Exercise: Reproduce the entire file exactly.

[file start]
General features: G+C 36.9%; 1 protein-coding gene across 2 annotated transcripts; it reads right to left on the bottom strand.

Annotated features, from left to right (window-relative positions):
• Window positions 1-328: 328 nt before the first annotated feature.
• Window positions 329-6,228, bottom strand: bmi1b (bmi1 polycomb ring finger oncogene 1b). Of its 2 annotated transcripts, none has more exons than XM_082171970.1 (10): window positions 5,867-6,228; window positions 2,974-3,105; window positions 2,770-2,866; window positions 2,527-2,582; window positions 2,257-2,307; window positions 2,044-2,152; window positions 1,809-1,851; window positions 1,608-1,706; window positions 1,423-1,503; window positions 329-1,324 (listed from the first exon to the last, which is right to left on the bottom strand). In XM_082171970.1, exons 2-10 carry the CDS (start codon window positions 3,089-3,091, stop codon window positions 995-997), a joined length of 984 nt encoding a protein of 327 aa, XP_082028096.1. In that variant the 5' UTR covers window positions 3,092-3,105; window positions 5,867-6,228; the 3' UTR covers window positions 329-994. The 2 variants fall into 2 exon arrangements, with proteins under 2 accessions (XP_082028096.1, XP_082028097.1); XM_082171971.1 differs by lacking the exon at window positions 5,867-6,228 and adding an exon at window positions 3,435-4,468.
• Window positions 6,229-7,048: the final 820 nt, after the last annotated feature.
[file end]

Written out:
General features: G+C 36.9%; 1 protein-coding gene across 2 annotated transcripts; it reads right to left on the bottom strand.

Annotated features, from left to right (window-relative positions):
• Window positions 1-328: 328 nt before the first annotated feature.
• Window positions 329-6,228, bottom strand: bmi1b (bmi1 polycomb ring finger oncogene 1b). Of its 2 annotated transcripts, none has more exons than XM_082171970.1 (10): window positions 5,867-6,228; window positions 2,974-3,105; window positions 2,770-2,866; window positions 2,527-2,582; window positions 2,257-2,307; window positions 2,044-2,152; window positions 1,809-1,851; window positions 1,608-1,706; window positions 1,423-1,503; window positions 329-1,324 (listed from the first exon to the last, which is right to left on the bottom strand). In XM_082171970.1, exons 2-10 carry the CDS (start codon window positions 3,089-3,091, stop codon window positions 995-997), a joined length of 984 nt encoding a protein of 327 aa, XP_082028096.1. In that variant the 5' UTR covers window positions 3,092-3,105; window positions 5,867-6,228; the 3' UTR covers window positions 329-994. The 2 variants fall into 2 exon arrangements, with proteins under 2 accessions (XP_082028096.1, XP_082028097.1); XM_082171971.1 differs by lacking the exon at window positions 5,867-6,228 and adding an exon at window positions 3,435-4,468.
• Window positions 6,229-7,048: the final 820 nt, after the last annotated feature.